What is Yoga?

A brief history and summary

Many people think that yoga is just stretching. And it’s true that the form of yoga that is commonly practiced in the west today has a strong focus on physical postures or poses, or more accurately asana, a Sanskrit word, the language of ancient India.

The word yoga means “union” in Sanskrit. The yoga practice aims to unite the mind, body and spirit. The aims and benefits of yoga are varied and range from improving health and physical fitness to achieving mental clarity and spiritual enlightenment.

The physical practice of Yoga creates balance and health in the body through developing both strength and flexibility. In addition to the poses, yoga classes may also include breathing practices (or pranayama), call and response chanting, or meditation. The variety will depend on the individual teacher and the yoga style in which he or she is trained.

Yoga is based on ancient texts, such as the Yoga Sutras of Patanjali and aims to use meditation to attain spiritual insight and tranquility. Asana is only one of the eight “limbs” of yoga, the others of which are concerned with a moral code of conduct and mental and spiritual well-being. The eight limbs of yoga lead the practitioner towards “Samadhi”, a state of intense concentration achieved through meditation. It is a state of awareness in which you are aware of the underlying oneness of the universe. You become whole and fully present. This is the completion of the yogic path and leads to deep, lasting peace.

In the West, however, the words asana and yoga are often used interchangeably. The tradition of physical poses (asanas) of Hatha Yoga goes back 500 years, but these asanas were not widely practiced in India prior to the early 1900s. From the early twentieth century the modern practice evolved with its emphasis on precision of alignment, physical fitness and therapeutic effects.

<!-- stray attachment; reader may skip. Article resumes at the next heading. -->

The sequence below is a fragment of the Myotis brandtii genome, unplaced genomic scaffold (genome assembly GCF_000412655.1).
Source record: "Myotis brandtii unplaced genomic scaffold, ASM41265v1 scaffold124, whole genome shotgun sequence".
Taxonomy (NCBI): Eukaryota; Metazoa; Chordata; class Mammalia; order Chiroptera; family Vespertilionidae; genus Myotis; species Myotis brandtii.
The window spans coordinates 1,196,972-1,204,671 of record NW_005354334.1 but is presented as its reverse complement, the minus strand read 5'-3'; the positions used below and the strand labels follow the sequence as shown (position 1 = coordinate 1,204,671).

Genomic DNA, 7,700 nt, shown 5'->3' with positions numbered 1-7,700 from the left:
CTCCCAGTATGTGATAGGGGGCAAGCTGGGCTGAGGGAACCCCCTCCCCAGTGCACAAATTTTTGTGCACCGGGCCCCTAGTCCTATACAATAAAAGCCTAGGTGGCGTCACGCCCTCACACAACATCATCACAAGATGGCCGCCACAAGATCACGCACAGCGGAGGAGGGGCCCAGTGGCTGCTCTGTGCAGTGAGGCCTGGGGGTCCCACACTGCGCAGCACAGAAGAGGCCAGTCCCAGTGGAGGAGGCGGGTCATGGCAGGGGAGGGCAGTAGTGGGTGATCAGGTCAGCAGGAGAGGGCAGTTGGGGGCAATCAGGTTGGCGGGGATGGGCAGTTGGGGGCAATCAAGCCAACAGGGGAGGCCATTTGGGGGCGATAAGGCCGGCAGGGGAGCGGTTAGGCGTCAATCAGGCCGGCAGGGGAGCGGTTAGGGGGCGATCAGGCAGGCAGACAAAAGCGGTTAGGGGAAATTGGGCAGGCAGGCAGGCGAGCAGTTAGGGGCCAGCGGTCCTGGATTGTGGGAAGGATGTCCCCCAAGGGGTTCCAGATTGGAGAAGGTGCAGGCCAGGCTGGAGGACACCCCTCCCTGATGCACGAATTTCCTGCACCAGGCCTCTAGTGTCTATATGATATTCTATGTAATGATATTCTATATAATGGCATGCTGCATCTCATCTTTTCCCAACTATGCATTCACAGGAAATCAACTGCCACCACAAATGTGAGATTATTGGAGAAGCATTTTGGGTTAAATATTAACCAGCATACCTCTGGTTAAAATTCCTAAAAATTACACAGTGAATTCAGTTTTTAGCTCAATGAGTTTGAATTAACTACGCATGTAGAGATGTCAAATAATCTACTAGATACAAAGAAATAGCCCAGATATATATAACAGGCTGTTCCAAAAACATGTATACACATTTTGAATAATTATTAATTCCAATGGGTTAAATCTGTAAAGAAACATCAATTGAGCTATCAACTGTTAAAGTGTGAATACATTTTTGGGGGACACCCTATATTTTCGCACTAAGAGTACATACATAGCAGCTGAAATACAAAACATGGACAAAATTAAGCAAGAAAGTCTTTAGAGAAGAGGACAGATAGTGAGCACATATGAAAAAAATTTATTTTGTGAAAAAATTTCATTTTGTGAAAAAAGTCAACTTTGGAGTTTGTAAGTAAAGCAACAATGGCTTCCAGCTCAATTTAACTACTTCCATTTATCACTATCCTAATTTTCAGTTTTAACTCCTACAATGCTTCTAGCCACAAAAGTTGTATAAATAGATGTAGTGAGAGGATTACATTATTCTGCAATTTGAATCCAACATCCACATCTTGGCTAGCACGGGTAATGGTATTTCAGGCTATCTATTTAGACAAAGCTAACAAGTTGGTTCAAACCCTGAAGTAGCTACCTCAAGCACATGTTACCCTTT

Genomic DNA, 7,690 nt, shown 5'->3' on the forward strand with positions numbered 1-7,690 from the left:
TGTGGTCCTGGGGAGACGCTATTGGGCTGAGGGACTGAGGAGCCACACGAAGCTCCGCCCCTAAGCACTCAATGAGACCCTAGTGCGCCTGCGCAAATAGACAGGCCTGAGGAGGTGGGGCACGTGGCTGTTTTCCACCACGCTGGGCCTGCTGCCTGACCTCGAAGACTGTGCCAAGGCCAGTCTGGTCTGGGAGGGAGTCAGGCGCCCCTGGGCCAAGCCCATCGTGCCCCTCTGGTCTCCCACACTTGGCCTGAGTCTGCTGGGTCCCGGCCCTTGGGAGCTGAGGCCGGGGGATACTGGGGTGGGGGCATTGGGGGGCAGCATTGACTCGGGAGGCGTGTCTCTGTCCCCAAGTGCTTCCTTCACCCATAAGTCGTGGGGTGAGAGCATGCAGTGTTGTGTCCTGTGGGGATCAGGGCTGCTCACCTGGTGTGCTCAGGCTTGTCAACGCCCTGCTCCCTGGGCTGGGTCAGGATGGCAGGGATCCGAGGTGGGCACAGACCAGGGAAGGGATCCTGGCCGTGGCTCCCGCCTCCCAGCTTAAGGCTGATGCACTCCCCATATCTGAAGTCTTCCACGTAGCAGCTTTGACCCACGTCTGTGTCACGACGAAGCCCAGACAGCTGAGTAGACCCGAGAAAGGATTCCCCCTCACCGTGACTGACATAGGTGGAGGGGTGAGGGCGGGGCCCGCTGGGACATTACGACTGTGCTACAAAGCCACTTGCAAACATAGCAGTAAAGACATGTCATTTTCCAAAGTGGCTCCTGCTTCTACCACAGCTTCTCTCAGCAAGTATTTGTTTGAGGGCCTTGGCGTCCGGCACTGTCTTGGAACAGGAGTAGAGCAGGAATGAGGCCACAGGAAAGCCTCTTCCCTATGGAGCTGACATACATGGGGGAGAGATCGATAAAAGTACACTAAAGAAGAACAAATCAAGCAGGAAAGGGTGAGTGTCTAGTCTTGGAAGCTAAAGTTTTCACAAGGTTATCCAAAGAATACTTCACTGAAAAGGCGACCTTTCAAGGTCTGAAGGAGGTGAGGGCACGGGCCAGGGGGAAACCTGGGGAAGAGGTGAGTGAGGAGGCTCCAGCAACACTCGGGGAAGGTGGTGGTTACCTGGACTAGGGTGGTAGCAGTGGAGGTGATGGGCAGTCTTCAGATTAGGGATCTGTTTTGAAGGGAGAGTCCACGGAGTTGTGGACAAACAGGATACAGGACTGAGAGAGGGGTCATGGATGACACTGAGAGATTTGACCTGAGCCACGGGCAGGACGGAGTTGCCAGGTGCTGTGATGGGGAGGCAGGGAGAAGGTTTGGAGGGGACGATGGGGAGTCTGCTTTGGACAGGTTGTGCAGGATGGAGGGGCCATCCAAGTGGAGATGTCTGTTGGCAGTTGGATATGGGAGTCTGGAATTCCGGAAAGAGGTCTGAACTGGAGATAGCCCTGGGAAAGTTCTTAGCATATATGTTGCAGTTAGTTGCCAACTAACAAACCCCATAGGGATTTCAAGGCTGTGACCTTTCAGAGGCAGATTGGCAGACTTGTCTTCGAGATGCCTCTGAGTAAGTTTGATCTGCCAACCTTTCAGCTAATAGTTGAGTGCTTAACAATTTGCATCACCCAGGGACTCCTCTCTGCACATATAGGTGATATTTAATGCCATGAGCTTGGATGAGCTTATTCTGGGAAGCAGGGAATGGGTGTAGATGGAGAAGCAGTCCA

Prior to this, yoga was concerned with philosophical and esoteric goals and practices. The Yoga Sutras of Patanjali mentions no poses at all, other than the seated meditation posture. (The Sanskrit word “asana” literally means “seat.”).

Tirumalai Krishnamacharya was the primary influence on the modern Hatha Yoga practice. By combining pranayama (breathing practice) and asana, he made the postures an integral part of meditation instead of just a step leading toward it.

Yoga’s renewed popularity in India in the 1930s owes a great deal to Krishnamacharya. His four most famous students—Jois, Iyengar, Devi, and his son, T.K.V. Desikachar—played a huge part in bringing yoga to the west and making it widespread.

In the early years, most of Krishnamacharya’s students were young, energetic boys, and this influenced the system he developed at that time. He drew on many disciplines including yoga, gymnastics, and Indian wrestling, to develop sequences of asana that were performed in a dynamic way to build physical fitness. This became Ashtanga Vinyasa Yoga which is one of the most popular styles of yoga today, mostly due to the work of K. Pattabhi Jois, one of Krishnamacharya’s most famous students.

In later years, Krishnamacharya and one of his other students, BKS Iyengar worked on the therapeutic aspects of yoga, making yoga accessible to one and all regardless of age, ability or health.

For most people, it is the physical aspects and benefits of yoga that attract them to the practice. The physical practice of yoga may become a doorway into spiritual exploration for some people, while others may just enjoy the physical practice because of the benefits it affords their physical and mental wellbeing.

As a student progresses, the practice may become more about the subtle aspects of yoga, such as pranayama, meditation and the spiritual aspects of yoga and not necessarily just about more advanced asanas.

Ultimately the practice should lead towards inner calm. The practice has the power to not only benefit your physical health and fitness, but your mental and spiritual well-being, your relationships and your life.

When moving into the spiritual aspects of yoga, every student’s cultural and religious background is respected. Its philosophies are all inclusive, serving only to deepen any existing spiritual or religious practice. We simply acknowledge a power greater than ourselves.